Rock May Be Part of Mount Holyoke Seminary

The rock in the foreground was probably part of the Mount Holyoke Seminary Building's foundation. (Photo by Russ Boudreau)

Mount Holyoke was built on such a firm foundation that at least one piece of it seems to have resurfaced after 176 years.

Contractor Lance Bristol was digging between Abbey Chapel and Williston Library to make utilities repairs recently when he unearthed a rock that, to a trained eye, is clearly the right type, size, and shape to have been part of a building’s foundation.  

And, says Facilities Management HVAC/Utilities Specialist Russell Boudreau, the large stone was found in the area where the original Mount Holyoke Seminary Building stood from 1837 until fire destroyed it in 1896.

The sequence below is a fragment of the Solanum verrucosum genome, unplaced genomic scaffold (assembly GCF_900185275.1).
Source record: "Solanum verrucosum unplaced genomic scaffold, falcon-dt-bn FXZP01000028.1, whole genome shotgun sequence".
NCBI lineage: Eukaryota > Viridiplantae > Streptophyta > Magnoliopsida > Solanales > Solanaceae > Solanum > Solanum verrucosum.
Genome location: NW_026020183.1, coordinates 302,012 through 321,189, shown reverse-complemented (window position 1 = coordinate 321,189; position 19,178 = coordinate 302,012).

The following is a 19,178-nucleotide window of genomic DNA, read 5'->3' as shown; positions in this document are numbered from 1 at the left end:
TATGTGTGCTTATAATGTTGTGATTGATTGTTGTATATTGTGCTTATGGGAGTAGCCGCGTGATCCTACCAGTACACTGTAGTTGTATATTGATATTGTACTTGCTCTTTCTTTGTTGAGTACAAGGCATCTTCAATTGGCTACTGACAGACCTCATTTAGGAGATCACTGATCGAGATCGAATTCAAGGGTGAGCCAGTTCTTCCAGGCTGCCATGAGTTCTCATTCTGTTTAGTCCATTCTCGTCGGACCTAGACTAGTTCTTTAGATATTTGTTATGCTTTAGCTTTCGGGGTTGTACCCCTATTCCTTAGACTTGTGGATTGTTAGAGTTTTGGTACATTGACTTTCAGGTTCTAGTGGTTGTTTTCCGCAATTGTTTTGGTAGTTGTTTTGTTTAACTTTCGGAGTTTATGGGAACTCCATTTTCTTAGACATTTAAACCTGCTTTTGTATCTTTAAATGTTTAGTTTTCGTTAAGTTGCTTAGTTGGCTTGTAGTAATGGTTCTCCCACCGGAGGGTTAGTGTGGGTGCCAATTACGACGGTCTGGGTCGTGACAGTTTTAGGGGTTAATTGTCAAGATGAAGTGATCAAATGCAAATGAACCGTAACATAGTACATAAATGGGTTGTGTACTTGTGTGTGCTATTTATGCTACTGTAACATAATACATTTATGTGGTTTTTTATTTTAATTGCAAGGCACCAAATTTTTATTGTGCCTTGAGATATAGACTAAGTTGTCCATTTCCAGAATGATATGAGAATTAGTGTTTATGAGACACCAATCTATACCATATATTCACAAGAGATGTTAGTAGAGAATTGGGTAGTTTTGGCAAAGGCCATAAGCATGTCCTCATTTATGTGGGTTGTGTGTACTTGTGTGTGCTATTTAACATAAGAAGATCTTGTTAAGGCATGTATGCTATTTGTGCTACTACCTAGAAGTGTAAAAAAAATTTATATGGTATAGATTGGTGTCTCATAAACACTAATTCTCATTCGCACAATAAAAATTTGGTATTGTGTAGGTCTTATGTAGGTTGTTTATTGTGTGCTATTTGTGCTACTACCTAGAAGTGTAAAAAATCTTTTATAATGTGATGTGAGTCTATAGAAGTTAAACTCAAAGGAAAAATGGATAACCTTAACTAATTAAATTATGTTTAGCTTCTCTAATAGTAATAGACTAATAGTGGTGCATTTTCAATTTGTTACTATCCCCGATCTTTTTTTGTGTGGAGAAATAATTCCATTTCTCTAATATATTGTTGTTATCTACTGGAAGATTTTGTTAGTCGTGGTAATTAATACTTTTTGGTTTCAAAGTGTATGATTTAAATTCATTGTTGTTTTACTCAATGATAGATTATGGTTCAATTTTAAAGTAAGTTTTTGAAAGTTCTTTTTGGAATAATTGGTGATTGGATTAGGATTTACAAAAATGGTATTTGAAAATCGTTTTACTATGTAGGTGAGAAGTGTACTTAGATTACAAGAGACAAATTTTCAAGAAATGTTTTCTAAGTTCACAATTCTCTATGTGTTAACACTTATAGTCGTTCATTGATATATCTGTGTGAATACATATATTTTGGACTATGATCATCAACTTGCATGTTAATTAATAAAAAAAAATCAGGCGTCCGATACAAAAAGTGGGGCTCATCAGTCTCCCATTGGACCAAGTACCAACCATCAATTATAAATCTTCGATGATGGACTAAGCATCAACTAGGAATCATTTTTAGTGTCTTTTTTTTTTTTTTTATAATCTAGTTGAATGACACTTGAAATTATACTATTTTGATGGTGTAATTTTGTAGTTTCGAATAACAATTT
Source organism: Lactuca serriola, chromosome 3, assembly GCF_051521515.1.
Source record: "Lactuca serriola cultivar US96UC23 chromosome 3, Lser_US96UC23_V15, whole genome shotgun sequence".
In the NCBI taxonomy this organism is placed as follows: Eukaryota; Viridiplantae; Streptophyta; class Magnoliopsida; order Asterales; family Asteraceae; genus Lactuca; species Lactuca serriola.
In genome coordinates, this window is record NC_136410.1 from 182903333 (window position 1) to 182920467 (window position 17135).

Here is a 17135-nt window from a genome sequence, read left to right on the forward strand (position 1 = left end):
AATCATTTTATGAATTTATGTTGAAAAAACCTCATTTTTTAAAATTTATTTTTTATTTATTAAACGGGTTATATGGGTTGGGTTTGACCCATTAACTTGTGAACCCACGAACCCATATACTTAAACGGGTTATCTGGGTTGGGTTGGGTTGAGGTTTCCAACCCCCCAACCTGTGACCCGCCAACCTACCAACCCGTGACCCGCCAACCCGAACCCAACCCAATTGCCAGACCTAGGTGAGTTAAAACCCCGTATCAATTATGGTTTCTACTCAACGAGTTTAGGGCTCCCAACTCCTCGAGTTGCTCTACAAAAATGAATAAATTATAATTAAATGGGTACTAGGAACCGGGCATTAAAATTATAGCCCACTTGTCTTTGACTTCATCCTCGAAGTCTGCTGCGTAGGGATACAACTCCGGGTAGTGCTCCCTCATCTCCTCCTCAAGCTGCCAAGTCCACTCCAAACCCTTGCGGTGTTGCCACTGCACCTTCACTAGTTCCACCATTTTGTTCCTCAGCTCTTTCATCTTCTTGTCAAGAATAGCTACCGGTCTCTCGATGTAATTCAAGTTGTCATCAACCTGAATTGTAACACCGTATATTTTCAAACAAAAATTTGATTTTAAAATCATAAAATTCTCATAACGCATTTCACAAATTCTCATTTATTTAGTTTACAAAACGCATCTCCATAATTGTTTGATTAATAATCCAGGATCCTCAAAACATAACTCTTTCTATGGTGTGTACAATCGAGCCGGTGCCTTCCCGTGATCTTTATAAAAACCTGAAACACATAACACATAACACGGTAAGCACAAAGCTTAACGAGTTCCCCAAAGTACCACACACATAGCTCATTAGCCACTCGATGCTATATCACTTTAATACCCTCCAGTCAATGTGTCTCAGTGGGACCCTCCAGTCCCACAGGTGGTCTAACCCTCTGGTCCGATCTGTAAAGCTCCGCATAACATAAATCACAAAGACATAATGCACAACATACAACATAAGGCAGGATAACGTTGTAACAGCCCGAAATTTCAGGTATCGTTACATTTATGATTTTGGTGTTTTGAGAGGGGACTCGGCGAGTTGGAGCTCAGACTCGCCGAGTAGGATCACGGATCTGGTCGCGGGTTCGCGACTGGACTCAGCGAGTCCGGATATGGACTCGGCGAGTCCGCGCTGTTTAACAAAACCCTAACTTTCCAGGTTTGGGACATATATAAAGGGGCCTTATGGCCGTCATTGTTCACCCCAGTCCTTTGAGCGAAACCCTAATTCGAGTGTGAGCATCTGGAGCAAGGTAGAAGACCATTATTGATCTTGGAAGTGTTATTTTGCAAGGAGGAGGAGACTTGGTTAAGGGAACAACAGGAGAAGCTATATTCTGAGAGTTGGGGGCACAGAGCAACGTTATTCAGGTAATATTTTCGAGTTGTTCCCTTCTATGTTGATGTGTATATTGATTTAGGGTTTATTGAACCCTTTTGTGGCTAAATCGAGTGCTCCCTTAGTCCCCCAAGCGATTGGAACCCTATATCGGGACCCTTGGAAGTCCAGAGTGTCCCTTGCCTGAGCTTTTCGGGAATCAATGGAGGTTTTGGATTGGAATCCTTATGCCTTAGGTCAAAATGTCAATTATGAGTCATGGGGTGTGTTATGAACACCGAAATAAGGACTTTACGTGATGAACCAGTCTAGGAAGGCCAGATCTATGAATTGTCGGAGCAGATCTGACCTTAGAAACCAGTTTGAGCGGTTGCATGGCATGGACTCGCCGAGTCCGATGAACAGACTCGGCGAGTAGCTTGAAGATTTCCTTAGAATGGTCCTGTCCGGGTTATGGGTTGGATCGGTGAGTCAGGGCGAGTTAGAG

Boudreau knew what to look for because, in 1990, he identified a similar foundation rock discovered during construction of the library’s Miles-Smith wing.  He and other FM staffers joined forces with College archivists to prove that this first rock was once part of Mount Holyoke’s original library, which was built in 1870 next to the Seminary Building.

The rock unearthed this fall was found within the “footprint” of the Seminary Building itself, though its precise location can’t be pinpointed since it was moved during the digging. “We are convinced that, with just a tiny bit of poetic license, we can claim it as part of the original Seminary Building,” says Boudreau. “Now in reality, it’s just a basic rock.  But to me, it’s a piece of the College’s history.” 

That sounds like a rock-solid conclusion.

—By Emily Harrison Weir